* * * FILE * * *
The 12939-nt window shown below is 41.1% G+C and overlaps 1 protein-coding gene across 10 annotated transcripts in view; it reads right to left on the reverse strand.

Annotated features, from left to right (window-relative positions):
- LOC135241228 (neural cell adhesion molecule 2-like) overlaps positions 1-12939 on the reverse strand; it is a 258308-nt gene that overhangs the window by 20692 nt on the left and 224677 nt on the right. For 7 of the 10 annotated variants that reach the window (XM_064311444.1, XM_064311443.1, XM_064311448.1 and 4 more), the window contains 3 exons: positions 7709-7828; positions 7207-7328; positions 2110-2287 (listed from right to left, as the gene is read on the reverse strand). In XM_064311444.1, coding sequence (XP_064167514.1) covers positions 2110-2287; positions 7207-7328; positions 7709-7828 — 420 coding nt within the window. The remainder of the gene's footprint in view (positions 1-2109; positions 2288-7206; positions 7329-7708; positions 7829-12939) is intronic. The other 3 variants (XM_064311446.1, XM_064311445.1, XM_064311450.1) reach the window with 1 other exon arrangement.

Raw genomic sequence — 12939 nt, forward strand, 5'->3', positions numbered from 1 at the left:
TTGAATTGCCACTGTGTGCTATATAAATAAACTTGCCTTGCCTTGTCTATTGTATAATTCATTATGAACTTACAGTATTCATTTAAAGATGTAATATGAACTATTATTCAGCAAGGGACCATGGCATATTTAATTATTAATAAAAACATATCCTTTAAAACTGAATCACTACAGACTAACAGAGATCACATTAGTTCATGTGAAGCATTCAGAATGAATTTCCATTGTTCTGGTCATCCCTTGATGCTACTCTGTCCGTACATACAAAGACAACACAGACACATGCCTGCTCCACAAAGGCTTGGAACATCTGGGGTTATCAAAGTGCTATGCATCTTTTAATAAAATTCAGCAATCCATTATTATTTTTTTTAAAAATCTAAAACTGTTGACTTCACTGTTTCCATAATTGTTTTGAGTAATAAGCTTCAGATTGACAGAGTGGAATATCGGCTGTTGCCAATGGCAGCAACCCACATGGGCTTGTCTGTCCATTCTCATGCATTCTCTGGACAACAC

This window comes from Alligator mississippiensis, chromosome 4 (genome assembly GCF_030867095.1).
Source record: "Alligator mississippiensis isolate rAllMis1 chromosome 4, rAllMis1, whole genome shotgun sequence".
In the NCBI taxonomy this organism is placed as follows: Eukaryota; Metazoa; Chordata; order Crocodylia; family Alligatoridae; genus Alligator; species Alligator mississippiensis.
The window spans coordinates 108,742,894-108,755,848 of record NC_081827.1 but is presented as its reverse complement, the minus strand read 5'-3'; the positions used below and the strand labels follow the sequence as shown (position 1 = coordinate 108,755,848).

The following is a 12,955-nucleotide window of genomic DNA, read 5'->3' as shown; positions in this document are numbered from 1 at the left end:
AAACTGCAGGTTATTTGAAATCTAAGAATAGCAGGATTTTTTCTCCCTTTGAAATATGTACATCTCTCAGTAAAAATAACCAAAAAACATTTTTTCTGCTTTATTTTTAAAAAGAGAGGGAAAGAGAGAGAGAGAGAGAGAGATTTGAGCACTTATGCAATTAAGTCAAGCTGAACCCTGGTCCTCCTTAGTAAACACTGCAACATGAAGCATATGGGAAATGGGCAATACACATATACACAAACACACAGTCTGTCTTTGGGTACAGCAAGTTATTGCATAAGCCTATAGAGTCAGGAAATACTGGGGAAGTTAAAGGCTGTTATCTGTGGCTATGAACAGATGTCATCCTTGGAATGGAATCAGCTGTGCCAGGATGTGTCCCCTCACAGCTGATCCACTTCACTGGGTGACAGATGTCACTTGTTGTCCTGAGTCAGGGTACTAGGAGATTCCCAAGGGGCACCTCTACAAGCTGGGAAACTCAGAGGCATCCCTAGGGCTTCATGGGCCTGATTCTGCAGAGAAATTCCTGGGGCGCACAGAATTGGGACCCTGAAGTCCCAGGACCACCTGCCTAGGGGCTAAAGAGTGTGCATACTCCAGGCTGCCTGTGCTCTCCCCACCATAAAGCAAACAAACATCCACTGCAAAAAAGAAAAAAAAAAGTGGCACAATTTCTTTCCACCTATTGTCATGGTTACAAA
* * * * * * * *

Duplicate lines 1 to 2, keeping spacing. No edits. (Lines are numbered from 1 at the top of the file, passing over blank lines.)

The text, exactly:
The 12939-nt window shown below is 41.1% G+C and overlaps 1 protein-coding gene across 10 annotated transcripts in view; it reads right to left on the reverse strand.

Annotated features, from left to right (window-relative positions):